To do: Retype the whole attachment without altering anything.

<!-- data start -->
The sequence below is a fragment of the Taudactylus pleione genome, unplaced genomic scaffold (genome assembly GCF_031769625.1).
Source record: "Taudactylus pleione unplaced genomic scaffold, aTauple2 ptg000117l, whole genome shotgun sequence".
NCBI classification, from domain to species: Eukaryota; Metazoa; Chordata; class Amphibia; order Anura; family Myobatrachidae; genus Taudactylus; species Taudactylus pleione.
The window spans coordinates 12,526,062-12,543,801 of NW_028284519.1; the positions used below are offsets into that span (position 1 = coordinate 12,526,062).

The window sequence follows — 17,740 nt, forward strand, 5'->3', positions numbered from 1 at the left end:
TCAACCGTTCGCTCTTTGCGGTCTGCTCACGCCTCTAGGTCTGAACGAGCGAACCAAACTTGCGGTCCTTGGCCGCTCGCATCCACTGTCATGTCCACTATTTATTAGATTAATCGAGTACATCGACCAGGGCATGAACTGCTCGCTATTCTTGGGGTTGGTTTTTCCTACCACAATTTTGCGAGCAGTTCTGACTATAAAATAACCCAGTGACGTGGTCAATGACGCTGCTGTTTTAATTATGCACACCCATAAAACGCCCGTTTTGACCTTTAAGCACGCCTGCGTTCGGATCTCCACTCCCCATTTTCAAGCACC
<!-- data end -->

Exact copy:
The sequence below is a fragment of the Taudactylus pleione genome, unplaced genomic scaffold (genome assembly GCF_031769625.1).
Source record: "Taudactylus pleione unplaced genomic scaffold, aTauple2 ptg000117l, whole genome shotgun sequence".
NCBI classification, from domain to species: Eukaryota; Metazoa; Chordata; class Amphibia; order Anura; family Myobatrachidae; genus Taudactylus; species Taudactylus pleione.
The window spans coordinates 12,526,062-12,543,801 of NW_028284519.1; the positions used below are offsets into that span (position 1 = coordinate 12,526,062).

The window sequence follows — 17,740 nt, forward strand, 5'->3', positions numbered from 1 at the left end:
TCAACCGTTCGCTCTTTGCGGTCTGCTCACGCCTCTAGGTCTGAACGAGCGAACCAAACTTGCGGTCCTTGGCCGCTCGCATCCACTGTCATGTCCACTATTTATTAGATTAATCGAGTACATCGACCAGGGCATGAACTGCTCGCTATTCTTGGGGTTGGTTTTTCCTACCACAATTTTGCGAGCAGTTCTGACTATAAAATAACCCAGTGACGTGGTCAATGACGCTGCTGTTTTAATTATGCACACCCATAAAACGCCCGTTTTGACCTTTAAGCACGCCTGCGTTCGGATCTCCACTCCCCATTTTCAAGCACC